In 1934 the Times published a statement from the Cyclists' Touring Club on road safety. Many of the issues raised still resonate - while in other areas the suggestions appear ludicrous in the modern day.
Things weren't going well in the 1930s. As cars became more powerful, and the interests of the motorist began to become entwined with the establishment, legislators decided to abandon the 20 mph speed limit.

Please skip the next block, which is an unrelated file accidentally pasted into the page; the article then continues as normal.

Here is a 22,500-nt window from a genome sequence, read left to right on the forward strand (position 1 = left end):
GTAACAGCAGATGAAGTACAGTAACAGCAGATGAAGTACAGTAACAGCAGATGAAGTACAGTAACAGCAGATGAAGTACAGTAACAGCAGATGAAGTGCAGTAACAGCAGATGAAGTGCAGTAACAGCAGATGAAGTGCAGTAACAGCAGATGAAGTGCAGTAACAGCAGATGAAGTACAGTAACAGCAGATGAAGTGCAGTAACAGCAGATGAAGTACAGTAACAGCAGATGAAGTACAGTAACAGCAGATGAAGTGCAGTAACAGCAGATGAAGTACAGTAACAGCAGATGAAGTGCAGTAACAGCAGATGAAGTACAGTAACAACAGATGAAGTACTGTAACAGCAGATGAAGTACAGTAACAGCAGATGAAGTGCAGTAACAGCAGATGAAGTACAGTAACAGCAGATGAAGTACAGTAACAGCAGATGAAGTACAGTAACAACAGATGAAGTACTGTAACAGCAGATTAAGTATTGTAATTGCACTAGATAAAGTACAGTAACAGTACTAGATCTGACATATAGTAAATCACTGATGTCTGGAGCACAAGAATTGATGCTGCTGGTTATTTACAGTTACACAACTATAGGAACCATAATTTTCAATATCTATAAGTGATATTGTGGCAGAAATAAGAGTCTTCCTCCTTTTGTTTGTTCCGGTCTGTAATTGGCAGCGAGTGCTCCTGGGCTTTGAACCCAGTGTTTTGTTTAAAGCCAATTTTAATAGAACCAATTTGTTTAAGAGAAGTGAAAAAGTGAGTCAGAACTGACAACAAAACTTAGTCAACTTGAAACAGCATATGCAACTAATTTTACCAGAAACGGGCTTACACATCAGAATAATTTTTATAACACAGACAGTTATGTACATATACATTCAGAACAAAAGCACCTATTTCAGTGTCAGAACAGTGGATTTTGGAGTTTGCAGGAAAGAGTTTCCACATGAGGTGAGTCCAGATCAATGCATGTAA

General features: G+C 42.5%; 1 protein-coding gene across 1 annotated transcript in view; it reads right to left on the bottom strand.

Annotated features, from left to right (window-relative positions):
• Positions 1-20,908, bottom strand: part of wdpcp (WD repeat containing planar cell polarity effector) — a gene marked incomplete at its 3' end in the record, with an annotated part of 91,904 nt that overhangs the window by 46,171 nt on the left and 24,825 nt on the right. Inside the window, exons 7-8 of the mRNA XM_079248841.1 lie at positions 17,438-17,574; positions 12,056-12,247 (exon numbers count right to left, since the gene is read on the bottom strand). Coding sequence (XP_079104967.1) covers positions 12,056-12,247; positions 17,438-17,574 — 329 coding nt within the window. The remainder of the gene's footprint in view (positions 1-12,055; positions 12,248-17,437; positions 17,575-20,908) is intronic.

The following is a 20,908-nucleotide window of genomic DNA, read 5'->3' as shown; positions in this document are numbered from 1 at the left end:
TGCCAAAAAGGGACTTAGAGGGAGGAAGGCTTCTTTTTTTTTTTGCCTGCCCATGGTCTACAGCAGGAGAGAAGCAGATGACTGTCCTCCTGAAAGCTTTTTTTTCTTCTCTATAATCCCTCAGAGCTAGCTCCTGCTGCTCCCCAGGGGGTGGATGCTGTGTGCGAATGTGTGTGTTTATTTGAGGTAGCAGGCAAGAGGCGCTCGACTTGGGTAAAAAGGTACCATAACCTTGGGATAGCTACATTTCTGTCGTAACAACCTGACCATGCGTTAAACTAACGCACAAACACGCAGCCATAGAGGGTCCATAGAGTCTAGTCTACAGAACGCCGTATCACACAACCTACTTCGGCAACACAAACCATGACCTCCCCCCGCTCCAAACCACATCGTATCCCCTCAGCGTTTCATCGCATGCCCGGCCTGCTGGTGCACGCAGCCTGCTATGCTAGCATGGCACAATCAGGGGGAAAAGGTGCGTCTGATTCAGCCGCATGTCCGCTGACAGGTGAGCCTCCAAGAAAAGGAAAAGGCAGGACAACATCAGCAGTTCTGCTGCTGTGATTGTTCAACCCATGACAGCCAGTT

For four years, carnage reigned - the rate of injury and death climbed, with cyclists making up almost a quarter of road deaths - an astonishing 1,324 deaths out of 5,862 in total in 1933 and 1,400 out of 6,502 by 1935.